The new Memorial Field is expected to debut at the end of the month, and the multi-million dollar project not only wraps-up a lot of history for sports in the city, but it paves the way for new traditions to begin. The construction will have a far greater and lasting impact than anything else we saw in 2011.

The Burroughs High boys’ volleyball team making it to the CIF Finals was also a far bigger story. The school continues to look for its first CIF champion in any sport, but the program reached the finals and became the first program to go that far since 1994. It is even more amazing when one considers that the program is only in its fifth year as a program since coach Joel Brinton started it from the ground up in 2007.

The Burroughs girls’ volleyball team lost only two games all season during a 14-0 league championship season that concluded with Megan Stephenson being named the Pacific League’s Player of the Year and her selection to the All-CIF Team.

Senior running back Zander Anding lead the Indians to a third straight Pacific League title and broke the school’s single season rushing mark.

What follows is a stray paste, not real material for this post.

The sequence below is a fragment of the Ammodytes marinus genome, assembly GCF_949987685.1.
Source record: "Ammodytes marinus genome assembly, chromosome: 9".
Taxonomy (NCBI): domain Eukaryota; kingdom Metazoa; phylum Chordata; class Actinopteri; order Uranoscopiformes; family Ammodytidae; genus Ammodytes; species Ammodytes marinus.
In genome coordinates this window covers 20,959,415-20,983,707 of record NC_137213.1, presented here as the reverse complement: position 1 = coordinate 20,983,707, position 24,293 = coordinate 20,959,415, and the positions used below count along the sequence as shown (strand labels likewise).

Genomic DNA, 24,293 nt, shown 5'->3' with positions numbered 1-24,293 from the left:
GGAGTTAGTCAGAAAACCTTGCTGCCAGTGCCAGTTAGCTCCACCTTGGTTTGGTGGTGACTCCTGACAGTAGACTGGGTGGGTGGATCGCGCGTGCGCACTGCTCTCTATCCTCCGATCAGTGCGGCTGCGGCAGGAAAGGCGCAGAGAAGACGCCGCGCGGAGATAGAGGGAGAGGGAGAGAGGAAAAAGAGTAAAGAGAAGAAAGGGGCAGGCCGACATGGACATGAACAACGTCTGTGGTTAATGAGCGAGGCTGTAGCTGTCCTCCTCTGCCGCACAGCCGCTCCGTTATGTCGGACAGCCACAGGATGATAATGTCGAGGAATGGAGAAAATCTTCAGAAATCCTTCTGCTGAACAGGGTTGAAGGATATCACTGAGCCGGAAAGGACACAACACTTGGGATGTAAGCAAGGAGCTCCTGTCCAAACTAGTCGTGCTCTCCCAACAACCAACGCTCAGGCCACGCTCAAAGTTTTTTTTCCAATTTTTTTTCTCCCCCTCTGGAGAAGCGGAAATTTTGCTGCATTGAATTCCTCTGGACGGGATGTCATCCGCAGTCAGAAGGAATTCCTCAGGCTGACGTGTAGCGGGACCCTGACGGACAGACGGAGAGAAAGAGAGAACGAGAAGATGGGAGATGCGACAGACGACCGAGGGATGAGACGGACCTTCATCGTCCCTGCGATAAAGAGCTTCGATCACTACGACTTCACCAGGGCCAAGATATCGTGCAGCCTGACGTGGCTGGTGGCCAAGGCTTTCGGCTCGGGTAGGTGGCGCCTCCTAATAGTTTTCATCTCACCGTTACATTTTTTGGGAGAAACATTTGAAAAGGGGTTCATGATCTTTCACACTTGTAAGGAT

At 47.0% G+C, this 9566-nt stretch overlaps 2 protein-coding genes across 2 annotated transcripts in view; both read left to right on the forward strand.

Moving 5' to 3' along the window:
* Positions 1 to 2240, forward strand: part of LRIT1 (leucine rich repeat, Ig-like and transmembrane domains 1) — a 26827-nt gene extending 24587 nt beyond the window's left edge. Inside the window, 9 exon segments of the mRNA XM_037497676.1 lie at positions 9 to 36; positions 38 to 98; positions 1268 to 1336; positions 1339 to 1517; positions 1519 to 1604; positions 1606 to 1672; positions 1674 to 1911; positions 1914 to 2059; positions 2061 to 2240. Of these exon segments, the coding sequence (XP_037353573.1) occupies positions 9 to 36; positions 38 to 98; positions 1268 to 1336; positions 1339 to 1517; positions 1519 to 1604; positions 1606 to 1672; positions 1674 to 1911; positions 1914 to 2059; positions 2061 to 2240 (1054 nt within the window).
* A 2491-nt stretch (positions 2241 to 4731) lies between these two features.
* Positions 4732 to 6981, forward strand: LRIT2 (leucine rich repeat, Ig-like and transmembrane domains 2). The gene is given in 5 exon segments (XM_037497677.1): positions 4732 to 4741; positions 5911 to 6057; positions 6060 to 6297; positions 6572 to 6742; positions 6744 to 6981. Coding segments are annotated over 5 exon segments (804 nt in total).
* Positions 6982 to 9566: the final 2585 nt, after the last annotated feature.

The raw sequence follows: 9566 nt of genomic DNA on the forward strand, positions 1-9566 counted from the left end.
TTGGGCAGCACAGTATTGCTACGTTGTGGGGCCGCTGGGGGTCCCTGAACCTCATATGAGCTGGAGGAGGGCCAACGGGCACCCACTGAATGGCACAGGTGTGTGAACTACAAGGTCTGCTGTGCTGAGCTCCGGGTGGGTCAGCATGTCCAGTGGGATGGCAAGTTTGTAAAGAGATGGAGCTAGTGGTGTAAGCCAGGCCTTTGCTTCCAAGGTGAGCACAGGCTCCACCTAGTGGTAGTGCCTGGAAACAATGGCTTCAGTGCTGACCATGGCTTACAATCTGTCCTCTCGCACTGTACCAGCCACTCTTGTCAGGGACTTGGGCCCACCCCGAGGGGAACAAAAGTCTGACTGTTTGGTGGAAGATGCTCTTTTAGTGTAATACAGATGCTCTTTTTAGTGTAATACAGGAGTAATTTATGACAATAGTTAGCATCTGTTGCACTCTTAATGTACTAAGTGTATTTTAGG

Americans love controversy and scandal in their news just as much as they love their soap operas and reality television, I get it. But Americans also love competition and sports as well. In an issue that attempted to recap 2011 the Leader missed an opportunity to celebrate the many highlights of the year by focusing on one of the tough moments.

2011 came and went in a heartbeat and 2012 will do the same as time has a funny way of doing that. Watching the world all over again through the eyes of my 21 month old daughter is teaching me new things every day. Among them is the importance of seeing all the good that is around us.

Jeers! to the Leader’s coverage of 2011 and Cheers! to all for 2012. We should all be forced to spend our time chasing toddlers to teach us real perspective.